- Name also: European White Waterlily, White Lotus, Nenuphar
- Family: Water-lily Family – Nymphaeaceae
- Growing form: Perennial herb. Strong-rooted aquatic plant with floating leaves.
- Height: 0.5–2 m (1.5–6.5 ft.)
- Flower: Regular, bowl shaped, 5–20 cm (2–8 in.) wide. Approx. 20 white or, rarely, red petals and 4 sepals. The receptacle tapers abruptly towards the flower stalk.The anthers are deep yellow. The pistil is of several fused carpels.
- Leaves: The blade of the floating leaves is 10–25 cm (4–10 in.) long, roundish or oval and long-stalked. Dark green and glossy in colour above and reddish-brown below. The submerged leaves have short stalks and a smooth blade.
- Fruit: Fleshy berry that resembles a capsule.
- Habitats: On the soft bottoms of ponds, lakes and slow flowing rivers.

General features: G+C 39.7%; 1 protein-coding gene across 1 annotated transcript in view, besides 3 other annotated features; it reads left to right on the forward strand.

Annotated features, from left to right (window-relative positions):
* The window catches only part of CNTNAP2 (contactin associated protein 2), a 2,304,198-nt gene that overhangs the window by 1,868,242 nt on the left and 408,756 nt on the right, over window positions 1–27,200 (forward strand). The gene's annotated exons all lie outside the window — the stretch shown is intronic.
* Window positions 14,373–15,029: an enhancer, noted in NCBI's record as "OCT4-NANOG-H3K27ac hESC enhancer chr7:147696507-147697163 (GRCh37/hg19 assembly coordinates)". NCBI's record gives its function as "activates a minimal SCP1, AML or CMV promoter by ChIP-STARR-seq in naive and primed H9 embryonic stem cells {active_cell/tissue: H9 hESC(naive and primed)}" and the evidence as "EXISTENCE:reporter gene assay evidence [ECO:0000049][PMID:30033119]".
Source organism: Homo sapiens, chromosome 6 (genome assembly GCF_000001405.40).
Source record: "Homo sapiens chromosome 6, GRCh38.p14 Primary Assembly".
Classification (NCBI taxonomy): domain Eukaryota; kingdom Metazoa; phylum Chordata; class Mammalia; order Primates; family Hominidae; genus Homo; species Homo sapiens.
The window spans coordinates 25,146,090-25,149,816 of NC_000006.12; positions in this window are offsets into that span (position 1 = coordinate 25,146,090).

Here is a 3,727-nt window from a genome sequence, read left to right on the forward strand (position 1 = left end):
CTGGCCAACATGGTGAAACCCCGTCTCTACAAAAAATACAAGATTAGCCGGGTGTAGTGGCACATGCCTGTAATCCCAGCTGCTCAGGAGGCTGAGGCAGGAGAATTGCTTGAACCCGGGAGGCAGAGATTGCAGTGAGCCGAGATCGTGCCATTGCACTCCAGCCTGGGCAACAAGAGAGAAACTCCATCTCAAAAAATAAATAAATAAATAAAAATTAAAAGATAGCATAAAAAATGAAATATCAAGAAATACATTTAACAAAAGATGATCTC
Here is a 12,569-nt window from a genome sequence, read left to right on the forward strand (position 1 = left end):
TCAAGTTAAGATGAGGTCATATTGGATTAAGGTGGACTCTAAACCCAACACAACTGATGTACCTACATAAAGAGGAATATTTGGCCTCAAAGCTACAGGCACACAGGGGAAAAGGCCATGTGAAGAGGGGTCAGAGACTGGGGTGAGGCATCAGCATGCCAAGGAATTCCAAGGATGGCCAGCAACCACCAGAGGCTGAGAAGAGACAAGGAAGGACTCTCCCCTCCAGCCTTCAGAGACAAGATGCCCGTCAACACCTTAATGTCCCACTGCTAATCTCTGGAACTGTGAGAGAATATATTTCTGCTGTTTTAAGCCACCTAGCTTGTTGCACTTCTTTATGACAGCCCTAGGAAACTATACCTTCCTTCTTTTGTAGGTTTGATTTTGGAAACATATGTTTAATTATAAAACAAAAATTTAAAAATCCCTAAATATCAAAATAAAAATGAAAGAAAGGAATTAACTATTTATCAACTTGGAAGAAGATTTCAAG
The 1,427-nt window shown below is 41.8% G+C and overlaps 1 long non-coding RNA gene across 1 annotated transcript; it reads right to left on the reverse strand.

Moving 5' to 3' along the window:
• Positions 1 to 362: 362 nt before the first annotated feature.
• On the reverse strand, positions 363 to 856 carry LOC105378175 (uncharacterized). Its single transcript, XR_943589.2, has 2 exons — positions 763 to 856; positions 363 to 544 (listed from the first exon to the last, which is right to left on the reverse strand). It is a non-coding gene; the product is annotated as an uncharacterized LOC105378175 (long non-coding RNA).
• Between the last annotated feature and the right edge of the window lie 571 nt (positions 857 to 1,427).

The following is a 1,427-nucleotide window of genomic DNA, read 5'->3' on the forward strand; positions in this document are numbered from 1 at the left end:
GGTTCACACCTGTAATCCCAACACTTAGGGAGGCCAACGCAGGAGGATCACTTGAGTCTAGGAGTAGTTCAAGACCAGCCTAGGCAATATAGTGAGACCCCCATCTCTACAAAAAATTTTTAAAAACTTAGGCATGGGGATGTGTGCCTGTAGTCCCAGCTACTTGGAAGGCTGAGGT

- Flowering time: June-August.
- Endangerment: The red-flowered variety of white water-lily is protected in Finland except the Åland Islands.
Water-lilies (Nymphaea spp. and Nuphar spp.) are among the most primitive dicotyledons. Features such as the spiral arrangement and large numbers of floral leaves are considered to be signs of this. On the other hand, the floating leaves represent a high level of specialisation.
Water-lily’s flower floats on the surface but after flowering the pedicel coils and drags the flower under water where the fruit develops. When the seeds are ripe and released they rice back to the surface. The seeds float with the help of an air-filled aril and are dispersed by waves and current. Eventually they sink and germinate in the bottom muds.
In Finland there are two Nymphaea species, white water-lily (N. alba) and smaller, Finnish water-lily (N. tetragona). White water-lily is divided into two subspecies (ssp. alba and ssp. candida).